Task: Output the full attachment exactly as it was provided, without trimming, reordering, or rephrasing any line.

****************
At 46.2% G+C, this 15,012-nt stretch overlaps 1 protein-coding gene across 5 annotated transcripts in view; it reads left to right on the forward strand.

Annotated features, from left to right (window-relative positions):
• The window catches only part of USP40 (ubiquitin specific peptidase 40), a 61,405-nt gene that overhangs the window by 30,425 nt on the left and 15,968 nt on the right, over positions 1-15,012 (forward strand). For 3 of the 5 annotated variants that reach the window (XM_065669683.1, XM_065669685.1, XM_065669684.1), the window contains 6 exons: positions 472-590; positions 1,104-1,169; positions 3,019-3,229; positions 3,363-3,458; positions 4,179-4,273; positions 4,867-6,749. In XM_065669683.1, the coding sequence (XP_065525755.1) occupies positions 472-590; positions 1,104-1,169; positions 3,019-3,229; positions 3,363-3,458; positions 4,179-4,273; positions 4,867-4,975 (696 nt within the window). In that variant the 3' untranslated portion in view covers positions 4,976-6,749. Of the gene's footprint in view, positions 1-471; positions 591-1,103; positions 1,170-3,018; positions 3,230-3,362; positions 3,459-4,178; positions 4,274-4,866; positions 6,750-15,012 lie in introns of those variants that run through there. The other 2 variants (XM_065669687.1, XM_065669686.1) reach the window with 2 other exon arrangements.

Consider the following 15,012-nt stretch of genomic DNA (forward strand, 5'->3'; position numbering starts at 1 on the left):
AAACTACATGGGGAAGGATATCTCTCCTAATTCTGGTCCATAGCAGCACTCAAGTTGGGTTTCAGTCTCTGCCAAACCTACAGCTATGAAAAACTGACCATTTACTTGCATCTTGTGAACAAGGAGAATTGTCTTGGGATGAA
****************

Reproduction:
At 46.2% G+C, this 15,012-nt stretch overlaps 1 protein-coding gene across 5 annotated transcripts in view; it reads left to right on the forward strand.

Annotated features, from left to right (window-relative positions):
• The window catches only part of USP40 (ubiquitin specific peptidase 40), a 61,405-nt gene that overhangs the window by 30,425 nt on the left and 15,968 nt on the right, over positions 1-15,012 (forward strand). For 3 of the 5 annotated variants that reach the window (XM_065669683.1, XM_065669685.1, XM_065669684.1), the window contains 6 exons: positions 472-590; positions 1,104-1,169; positions 3,019-3,229; positions 3,363-3,458; positions 4,179-4,273; positions 4,867-6,749. In XM_065669683.1, the coding sequence (XP_065525755.1) occupies positions 472-590; positions 1,104-1,169; positions 3,019-3,229; positions 3,363-3,458; positions 4,179-4,273; positions 4,867-4,975 (696 nt within the window). In that variant the 3' untranslated portion in view covers positions 4,976-6,749. Of the gene's footprint in view, positions 1-471; positions 591-1,103; positions 1,170-3,018; positions 3,230-3,362; positions 3,459-4,178; positions 4,274-4,866; positions 6,750-15,012 lie in introns of those variants that run through there. The other 2 variants (XM_065669687.1, XM_065669686.1) reach the window with 2 other exon arrangements.

Consider the following 15,012-nt stretch of genomic DNA (forward strand, 5'->3'; position numbering starts at 1 on the left):
AAACTACATGGGGAAGGATATCTCTCCTAATTCTGGTCCATAGCAGCACTCAAGTTGGGTTTCAGTCTCTGCCAAACCTACAGCTATGAAAAACTGACCATTTACTTGCATCTTGTGAACAAGGAGAATTGTCTTGGGATGAA